I figured I'd review the books that I've gone through recently:
Matriarch, Karen Traviss: I'm going to throw out this: Karen Traviss is one, if not the, best contemporary science fiction writers alive today. She knows how to weave a story that's both believable and goes pretty much against everything that science fiction up to now has had. Her characters are insanely realistic, there aren't any utopian alien races (especially not humans) and the plots of her books are second to none. Matriarch is continuing her Wess'Har series (two more books to go) and things go from bad to worse. One alien race that we'd grown to like turns out to have been nazis, war's about to break out, said nazi aliens are now imortal and I want to kill several characters. Very good book. Can't wait for Ally to be released. April can't come soon enough.
Bloodlines, Karen Traviss: I'm behind on Star Wars books. I picked this one up over the summer, and only just got to it. Overall, I'm impressed with the new story arc that they're doing, and it's much better than the New Jedi Order. Karen's one of the best things that's happened to Star Wars literature in recent years, and she's up there for me with Timothy Zahn or Michael Stackpole. She's made Boba Fett into a character, not just a fanboy juggernaut, and done some pretty interesting things with the universe thus far, as well as brought a geniune military sense to some aspects of the story that are terrifying.
Singularity Sky, Charles Stross: I've been trying to get through this book for about a year and a half now. I was first introduced to Stross's work in Asimov's, and enjoyed his stories. Unfortuently, I've been picking this book up, and not devoting enough time to it, and as a result, set it aside for a later time. Fantastic read, great writing and an interesting storyline. This guy's got some of the more interesting military scifi and fleet action that I've ever read, and does a wonderful job blending physics with politics. I can't wait to get to Iron Sunrise, the next book with the characters from this book.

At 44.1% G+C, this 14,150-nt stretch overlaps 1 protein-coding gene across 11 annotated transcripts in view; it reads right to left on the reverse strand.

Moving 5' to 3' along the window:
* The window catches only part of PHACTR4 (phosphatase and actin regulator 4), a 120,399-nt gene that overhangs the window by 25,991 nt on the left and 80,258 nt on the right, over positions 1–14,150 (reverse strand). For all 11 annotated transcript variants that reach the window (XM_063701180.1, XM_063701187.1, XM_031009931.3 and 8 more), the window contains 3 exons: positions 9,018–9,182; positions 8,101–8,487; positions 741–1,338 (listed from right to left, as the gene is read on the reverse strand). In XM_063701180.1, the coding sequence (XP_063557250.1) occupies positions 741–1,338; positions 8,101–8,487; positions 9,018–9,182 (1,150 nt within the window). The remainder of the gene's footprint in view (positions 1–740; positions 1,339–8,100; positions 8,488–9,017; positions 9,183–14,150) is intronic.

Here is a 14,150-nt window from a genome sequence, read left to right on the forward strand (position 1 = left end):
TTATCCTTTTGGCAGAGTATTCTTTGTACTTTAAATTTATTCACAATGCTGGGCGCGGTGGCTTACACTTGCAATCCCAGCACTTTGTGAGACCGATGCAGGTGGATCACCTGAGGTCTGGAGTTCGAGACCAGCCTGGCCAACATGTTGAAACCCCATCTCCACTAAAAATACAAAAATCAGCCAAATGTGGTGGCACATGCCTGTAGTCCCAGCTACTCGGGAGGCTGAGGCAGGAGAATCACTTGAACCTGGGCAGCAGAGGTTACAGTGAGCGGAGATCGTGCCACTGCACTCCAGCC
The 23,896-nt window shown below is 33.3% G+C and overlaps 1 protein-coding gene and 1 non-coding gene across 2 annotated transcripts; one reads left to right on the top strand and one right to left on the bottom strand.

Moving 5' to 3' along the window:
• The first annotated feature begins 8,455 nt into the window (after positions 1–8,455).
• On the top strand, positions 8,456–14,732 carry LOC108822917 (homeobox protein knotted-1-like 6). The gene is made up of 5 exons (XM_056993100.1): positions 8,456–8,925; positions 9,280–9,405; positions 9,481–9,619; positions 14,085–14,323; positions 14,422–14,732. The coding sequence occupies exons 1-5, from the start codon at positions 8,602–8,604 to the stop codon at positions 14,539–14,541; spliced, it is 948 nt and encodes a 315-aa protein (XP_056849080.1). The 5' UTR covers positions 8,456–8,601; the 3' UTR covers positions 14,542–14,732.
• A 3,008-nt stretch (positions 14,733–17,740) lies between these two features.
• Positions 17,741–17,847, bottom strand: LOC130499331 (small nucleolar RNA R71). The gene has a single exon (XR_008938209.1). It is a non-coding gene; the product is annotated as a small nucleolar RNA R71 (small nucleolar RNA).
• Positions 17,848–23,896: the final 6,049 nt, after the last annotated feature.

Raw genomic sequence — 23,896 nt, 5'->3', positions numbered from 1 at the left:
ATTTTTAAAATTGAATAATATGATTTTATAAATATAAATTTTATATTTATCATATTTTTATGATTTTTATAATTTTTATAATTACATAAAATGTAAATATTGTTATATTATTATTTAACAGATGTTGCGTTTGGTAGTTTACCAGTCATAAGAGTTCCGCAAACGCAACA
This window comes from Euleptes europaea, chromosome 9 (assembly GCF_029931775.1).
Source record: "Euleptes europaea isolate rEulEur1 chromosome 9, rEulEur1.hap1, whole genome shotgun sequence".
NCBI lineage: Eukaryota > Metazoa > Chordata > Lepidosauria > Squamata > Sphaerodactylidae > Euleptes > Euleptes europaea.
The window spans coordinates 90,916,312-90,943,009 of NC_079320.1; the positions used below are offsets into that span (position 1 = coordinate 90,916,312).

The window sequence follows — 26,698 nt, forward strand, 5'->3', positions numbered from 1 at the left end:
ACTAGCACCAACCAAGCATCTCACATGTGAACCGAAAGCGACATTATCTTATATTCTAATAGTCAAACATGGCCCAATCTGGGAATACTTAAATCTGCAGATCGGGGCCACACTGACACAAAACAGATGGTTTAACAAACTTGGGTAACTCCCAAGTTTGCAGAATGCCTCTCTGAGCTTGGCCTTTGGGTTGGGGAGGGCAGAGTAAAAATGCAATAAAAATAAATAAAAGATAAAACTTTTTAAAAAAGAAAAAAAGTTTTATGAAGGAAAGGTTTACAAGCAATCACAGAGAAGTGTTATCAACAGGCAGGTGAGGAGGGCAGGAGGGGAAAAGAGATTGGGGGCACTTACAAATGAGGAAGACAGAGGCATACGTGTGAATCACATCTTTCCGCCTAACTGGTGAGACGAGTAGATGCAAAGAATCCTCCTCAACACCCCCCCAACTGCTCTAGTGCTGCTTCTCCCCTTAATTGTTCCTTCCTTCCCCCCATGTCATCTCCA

Altered Carbon, Richard K. Morgan: This is another book that I've been meaning to get to for a while now, ever since the New York Times named this a notable book of the year back when it was first published. This gave me a huge Blade Runner vibe, along with conspiracy theories, hard boiled detective noir and a fair share of violence. Not to mention a very good writing style. Broken Angels and Woken Furies are the next two Kovacs novels, and as soon as I can, they're mine.
Storm Front, Jim Butcher: The SciFi channel picked up these books as an original television event, and to get a jump on that, I picked up this book, which is the basis for the pilot. These were fun, but very light reads. I went through this in about two days. There's humor, a fun twist on magic, and if I'd read these five years ago, I would have been totally in love with them. Not so much now, but it's far from bad. I'm fully intending on keeping up with the series, mainly as a disctraction.
Fool Moon, Jim Butcher: Pretty much the same thing as above, and it seems like some of his books might be themed with various supernatural things, and in this one, it's Warewolves. And rogue FBI agents who are warewolves. As I said, fun, light reading.
The Life and Times of the Thunderbolt Kid, Bill Bryson: I love Bill Bryson's works, ever since I went through I'm A Stranger Here Myself earlier last fall. He's got such a tongue in cheek manner of telling stories, and his autobiography on his growing up in Iowa should be taken with a large grain of salt, but it's certainly a larger than life tale, and a hysterical one at that. Seemed a bit short, but again, complete fun to read.
Next up, Revelation Space, Lies of Locke Lamora, The Sky People, Trading in Danger, Good Omens and the Gunslinger. Among others.